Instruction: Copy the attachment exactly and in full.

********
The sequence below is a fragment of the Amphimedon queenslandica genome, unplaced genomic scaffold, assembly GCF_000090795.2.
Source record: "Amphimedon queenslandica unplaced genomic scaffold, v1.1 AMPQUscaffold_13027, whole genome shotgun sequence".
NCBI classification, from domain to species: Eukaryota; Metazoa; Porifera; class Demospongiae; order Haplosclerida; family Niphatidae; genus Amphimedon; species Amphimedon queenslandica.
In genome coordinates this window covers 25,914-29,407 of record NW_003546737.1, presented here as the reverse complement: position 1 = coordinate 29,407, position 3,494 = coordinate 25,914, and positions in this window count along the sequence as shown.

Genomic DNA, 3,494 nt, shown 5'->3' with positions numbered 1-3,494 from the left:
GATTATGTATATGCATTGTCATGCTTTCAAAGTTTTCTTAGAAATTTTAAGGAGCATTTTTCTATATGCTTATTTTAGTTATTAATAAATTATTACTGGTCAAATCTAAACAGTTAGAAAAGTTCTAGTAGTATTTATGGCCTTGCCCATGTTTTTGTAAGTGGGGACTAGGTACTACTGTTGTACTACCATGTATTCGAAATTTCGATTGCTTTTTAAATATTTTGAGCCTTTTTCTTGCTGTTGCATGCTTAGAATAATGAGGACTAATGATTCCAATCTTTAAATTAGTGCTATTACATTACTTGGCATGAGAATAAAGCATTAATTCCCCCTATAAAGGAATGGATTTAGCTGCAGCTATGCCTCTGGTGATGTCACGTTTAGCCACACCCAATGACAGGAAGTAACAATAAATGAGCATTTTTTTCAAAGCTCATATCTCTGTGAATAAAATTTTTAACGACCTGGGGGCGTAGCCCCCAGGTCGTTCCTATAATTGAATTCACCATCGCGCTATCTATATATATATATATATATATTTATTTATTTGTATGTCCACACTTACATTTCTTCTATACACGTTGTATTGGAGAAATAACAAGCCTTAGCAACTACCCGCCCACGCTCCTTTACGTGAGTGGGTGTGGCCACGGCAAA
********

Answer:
The sequence below is a fragment of the Amphimedon queenslandica genome, unplaced genomic scaffold, assembly GCF_000090795.2.
Source record: "Amphimedon queenslandica unplaced genomic scaffold, v1.1 AMPQUscaffold_13027, whole genome shotgun sequence".
NCBI classification, from domain to species: Eukaryota; Metazoa; Porifera; class Demospongiae; order Haplosclerida; family Niphatidae; genus Amphimedon; species Amphimedon queenslandica.
In genome coordinates this window covers 25,914-29,407 of record NW_003546737.1, presented here as the reverse complement: position 1 = coordinate 29,407, position 3,494 = coordinate 25,914, and positions in this window count along the sequence as shown.

Genomic DNA, 3,494 nt, shown 5'->3' with positions numbered 1-3,494 from the left:
GATTATGTATATGCATTGTCATGCTTTCAAAGTTTTCTTAGAAATTTTAAGGAGCATTTTTCTATATGCTTATTTTAGTTATTAATAAATTATTACTGGTCAAATCTAAACAGTTAGAAAAGTTCTAGTAGTATTTATGGCCTTGCCCATGTTTTTGTAAGTGGGGACTAGGTACTACTGTTGTACTACCATGTATTCGAAATTTCGATTGCTTTTTAAATATTTTGAGCCTTTTTCTTGCTGTTGCATGCTTAGAATAATGAGGACTAATGATTCCAATCTTTAAATTAGTGCTATTACATTACTTGGCATGAGAATAAAGCATTAATTCCCCCTATAAAGGAATGGATTTAGCTGCAGCTATGCCTCTGGTGATGTCACGTTTAGCCACACCCAATGACAGGAAGTAACAATAAATGAGCATTTTTTTCAAAGCTCATATCTCTGTGAATAAAATTTTTAACGACCTGGGGGCGTAGCCCCCAGGTCGTTCCTATAATTGAATTCACCATCGCGCTATCTATATATATATATATATATATTTATTTATTTGTATGTCCACACTTACATTTCTTCTATACACGTTGTATTGGAGAAATAACAAGCCTTAGCAACTACCCGCCCACGCTCCTTTACGTGAGTGGGTGTGGCCACGGCAAA